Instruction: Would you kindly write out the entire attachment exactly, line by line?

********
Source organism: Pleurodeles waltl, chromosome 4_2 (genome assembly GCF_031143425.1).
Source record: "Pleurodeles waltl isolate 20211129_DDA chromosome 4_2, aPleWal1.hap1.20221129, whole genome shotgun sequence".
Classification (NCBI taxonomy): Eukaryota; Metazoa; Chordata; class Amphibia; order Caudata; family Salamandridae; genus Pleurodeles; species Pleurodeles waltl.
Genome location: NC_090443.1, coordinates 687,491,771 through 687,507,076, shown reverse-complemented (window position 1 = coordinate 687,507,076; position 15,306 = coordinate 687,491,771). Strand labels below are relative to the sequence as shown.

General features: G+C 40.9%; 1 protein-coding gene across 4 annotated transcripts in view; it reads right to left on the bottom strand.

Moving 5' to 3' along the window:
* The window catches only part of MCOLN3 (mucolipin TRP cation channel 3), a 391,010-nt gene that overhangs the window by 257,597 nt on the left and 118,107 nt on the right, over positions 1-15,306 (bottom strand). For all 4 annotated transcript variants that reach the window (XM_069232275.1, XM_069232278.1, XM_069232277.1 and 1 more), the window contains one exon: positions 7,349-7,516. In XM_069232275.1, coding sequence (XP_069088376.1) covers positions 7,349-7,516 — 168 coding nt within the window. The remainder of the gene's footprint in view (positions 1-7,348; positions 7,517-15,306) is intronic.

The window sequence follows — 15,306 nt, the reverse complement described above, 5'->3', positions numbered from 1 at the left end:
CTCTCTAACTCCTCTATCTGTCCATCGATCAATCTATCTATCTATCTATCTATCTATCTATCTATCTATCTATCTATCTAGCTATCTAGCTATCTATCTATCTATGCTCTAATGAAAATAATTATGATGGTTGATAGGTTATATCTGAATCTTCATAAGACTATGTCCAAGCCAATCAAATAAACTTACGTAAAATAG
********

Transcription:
Source organism: Pleurodeles waltl, chromosome 4_2 (genome assembly GCF_031143425.1).
Source record: "Pleurodeles waltl isolate 20211129_DDA chromosome 4_2, aPleWal1.hap1.20221129, whole genome shotgun sequence".
Classification (NCBI taxonomy): Eukaryota; Metazoa; Chordata; class Amphibia; order Caudata; family Salamandridae; genus Pleurodeles; species Pleurodeles waltl.
Genome location: NC_090443.1, coordinates 687,491,771 through 687,507,076, shown reverse-complemented (window position 1 = coordinate 687,507,076; position 15,306 = coordinate 687,491,771). Strand labels below are relative to the sequence as shown.

General features: G+C 40.9%; 1 protein-coding gene across 4 annotated transcripts in view; it reads right to left on the bottom strand.

Moving 5' to 3' along the window:
* The window catches only part of MCOLN3 (mucolipin TRP cation channel 3), a 391,010-nt gene that overhangs the window by 257,597 nt on the left and 118,107 nt on the right, over positions 1-15,306 (bottom strand). For all 4 annotated transcript variants that reach the window (XM_069232275.1, XM_069232278.1, XM_069232277.1 and 1 more), the window contains one exon: positions 7,349-7,516. In XM_069232275.1, coding sequence (XP_069088376.1) covers positions 7,349-7,516 — 168 coding nt within the window. The remainder of the gene's footprint in view (positions 1-7,348; positions 7,517-15,306) is intronic.

The window sequence follows — 15,306 nt, the reverse complement described above, 5'->3', positions numbered from 1 at the left end:
CTCTCTAACTCCTCTATCTGTCCATCGATCAATCTATCTATCTATCTATCTATCTATCTATCTATCTATCTATCTATCTAGCTATCTAGCTATCTATCTATCTATGCTCTAATGAAAATAATTATGATGGTTGATAGGTTATATCTGAATCTTCATAAGACTATGTCCAAGCCAATCAAATAAACTTACGTAAAATAG